A 10 Warthog Landing Gear

A 10 Warthog Landing Gear.

An A-10C Thunderbolt II sits on the runway afterward making an emergency landing April 7, 2020 at Moody Air Force Base, Georgia. The A-10, assigned to the 75th Fighter Squadron, landed with its landing gear in the up position after declaring an in-flight emergency. (U.South. Air Force photo by Andrea Jenkins)

Images of a Thunderbolt 2 on the tarmac afterwards a gear-up landing at Moody AFB, bear witness how the jet’south Main Landing Gear (MLG) design contributes to make the set on shipping so resilient.

A U.S. Air Force A-10C Thunderbolt Ii, assigned to the 75th Fighter Squadron, performed a successful emergency gear-upward landing at Moody AFB, Georgia, on Apr. vii, 2020. The airplane pilot safely escaped the shipping.

The starting time images of the aircraft on its abdomen were published past the prolific Air Force amn/nco/snco Facebook folio. The shots bear witness the Warthog (as the aircraft is nicknamed within the fighter pilot community) with its canopy somehow jettisoned (or diddled off) sitting on its wheels and AGM-65 Maverick missiles on the tarmac: a scene that, missiles aside, is strikingly similar to the one depicted at at the Alpena Combat Readiness Preparation Center, Michigan, on Jul. 20, 2017, after Capt. Brett DeVries, 107th Fighter Squadron airplane pilot from Selfridge Air National Guard Base had simply become the first ever A-x pilot to state with no awning and with the landing gear up.

An image of the A-x involved in a belly landing at Moody AFB on Apr. 7, 2020. (Prototype via Air Force amn/nco/snco Facebook Page)

As we reported in detail dorsum and then, Capt. Brett DeVries was function of a four-send on a routine training sortie from Selfridge to the Grayling Air Gunnery Range. After performing half-dozen flop passes over the gunnery range to drop their ordinance, each A-ten took a plough firing the 30mm gun. However, on his 2d pass, at 150 anxiety AGL (To a higher place Ground Level), DeVries’ gun malfunctioned. Simultaneously, the canopy of his shipping blew off. Later on climbing to a safe altitude and outside the range patterns, in bound to the closest airfield, DeVries, chased by his wingman, tried to lower his landing gear: the gear started to come down, just the nose gear was hung upwards from the gun damage leaving no other option than retracting the gear and perform a belly landing.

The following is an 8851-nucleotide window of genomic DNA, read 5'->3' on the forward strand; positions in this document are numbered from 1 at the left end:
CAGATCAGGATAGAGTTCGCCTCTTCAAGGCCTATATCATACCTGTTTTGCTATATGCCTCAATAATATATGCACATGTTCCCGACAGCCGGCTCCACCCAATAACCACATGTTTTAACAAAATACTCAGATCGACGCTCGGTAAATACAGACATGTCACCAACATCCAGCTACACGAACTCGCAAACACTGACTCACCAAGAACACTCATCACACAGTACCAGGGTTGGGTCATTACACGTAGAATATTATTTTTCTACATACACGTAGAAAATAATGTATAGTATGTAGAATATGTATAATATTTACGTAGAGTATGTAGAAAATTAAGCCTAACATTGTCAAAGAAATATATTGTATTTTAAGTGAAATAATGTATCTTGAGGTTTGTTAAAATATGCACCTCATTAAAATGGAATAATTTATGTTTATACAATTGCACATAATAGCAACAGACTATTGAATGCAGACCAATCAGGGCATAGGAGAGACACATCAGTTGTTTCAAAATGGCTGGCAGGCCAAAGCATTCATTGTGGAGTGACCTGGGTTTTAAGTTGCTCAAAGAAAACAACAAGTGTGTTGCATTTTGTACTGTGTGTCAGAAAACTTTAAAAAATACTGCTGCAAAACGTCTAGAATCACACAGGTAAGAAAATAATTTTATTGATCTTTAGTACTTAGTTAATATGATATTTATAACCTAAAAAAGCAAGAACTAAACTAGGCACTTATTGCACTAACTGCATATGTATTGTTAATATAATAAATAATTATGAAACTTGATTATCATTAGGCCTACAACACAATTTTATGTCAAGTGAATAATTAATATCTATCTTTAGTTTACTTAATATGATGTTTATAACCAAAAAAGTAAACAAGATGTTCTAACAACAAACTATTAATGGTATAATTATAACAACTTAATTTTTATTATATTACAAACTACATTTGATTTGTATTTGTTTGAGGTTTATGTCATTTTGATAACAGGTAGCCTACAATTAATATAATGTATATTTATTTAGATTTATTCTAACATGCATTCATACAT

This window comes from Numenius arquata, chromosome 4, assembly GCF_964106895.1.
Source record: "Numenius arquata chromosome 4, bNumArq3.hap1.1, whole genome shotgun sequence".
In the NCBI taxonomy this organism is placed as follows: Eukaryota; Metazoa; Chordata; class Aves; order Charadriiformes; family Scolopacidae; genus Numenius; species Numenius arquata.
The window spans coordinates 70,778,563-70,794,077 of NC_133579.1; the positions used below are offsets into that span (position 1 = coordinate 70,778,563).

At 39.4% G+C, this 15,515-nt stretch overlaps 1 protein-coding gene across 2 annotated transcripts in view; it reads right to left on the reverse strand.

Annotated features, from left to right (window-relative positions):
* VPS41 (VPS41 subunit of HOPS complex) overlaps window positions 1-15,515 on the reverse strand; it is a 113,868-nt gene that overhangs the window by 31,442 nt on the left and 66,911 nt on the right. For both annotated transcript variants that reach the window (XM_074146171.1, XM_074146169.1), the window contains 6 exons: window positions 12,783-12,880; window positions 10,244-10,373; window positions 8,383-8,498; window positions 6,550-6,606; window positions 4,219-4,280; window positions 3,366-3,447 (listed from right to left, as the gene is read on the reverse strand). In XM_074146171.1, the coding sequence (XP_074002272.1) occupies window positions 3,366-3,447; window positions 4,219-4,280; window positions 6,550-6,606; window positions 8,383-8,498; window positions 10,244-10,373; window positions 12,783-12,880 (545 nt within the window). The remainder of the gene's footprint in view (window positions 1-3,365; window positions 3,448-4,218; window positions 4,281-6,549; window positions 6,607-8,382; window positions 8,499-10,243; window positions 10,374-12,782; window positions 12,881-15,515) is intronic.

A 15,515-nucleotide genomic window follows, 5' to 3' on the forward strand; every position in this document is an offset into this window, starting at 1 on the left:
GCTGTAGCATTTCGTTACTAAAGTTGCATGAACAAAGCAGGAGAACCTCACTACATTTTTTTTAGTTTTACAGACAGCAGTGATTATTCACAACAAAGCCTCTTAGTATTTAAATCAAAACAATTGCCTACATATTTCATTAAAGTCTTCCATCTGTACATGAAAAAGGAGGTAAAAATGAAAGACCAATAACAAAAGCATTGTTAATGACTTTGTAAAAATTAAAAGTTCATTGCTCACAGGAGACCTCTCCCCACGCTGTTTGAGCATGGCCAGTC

Capt. Brett DeVries airplane pilot of the 107th Fighter Squadron from Selfridge Air National Guard Base of operations, next to his Warthog after an emergency landing on July twenty, 2017 at the Alpena Combat Readiness Preparation Middle (Image credit: U.Due south. Air National Guard)

Forth with the airplane pilot’s skills, a key function in the successful outcome of the emergency was back then and probably yesterday too, one of the A-10’s peculiar features: its MLG (Main Landing Gear) design.

When retracted, the Thunderbolt Ii’due south main landing gear wheels remain partly exposed: during a belly landing, depending on the stores carried by the shipping, the wheels that partially protrude from their nacelles can provide a cushion to blot the impact with the runway; they can too reduce the chance of burn down and generally speaking, the overall damage to the fuselage. In addition, when the gear is upwardly, the wheels go along to guarantee the braking activeness, assuasive the pilot to control the aircraft through differential utilize of the cycle brakes. That’due south why the MLG design is ane the features that make the iconic aircraft then resilient.

Back to the April 7 mishap at Moody AFB, while an Interim Safety Board is investigating the incident, we can’t simply notice that, according to rumours, the aircraft suffered a gun malfunction that also damaged the landing gear, equally happened in 2017. Let’south see if the official investigation confirms the similarities, not only in the outcome, but besides when it deals with the root-causes of the incident.


David Cenciotti is a journalist based in Rome, Italia. He is the Founder and Editor of “The Aviationist”, one of the world’s most famous and read military aviation blogs. Since 1996, he has written for major worldwide magazines, including Air Forces Monthly, Combat Aircraft, and many others, roofing aviation, defense, state of war, industry, intelligence, offense and cyberwar. He has reported from the U.S., Europe, Commonwealth of australia and Syria, and flown several gainsay planes with dissimilar air forces. He is a sometime 2nd Lt. of the Italian Air Force, a individual pilot and a graduate in Computer Engineering. He has written v books and contributed to many more ones.

A 10 Warthog Landing Gear

Source: https://theaviationist.com/2020/04/08/photos-of-an-a-10c-after-a-belly-landing-are-a-reminder-of-another-key-feature-of-the-warthog-its-landing-gear/

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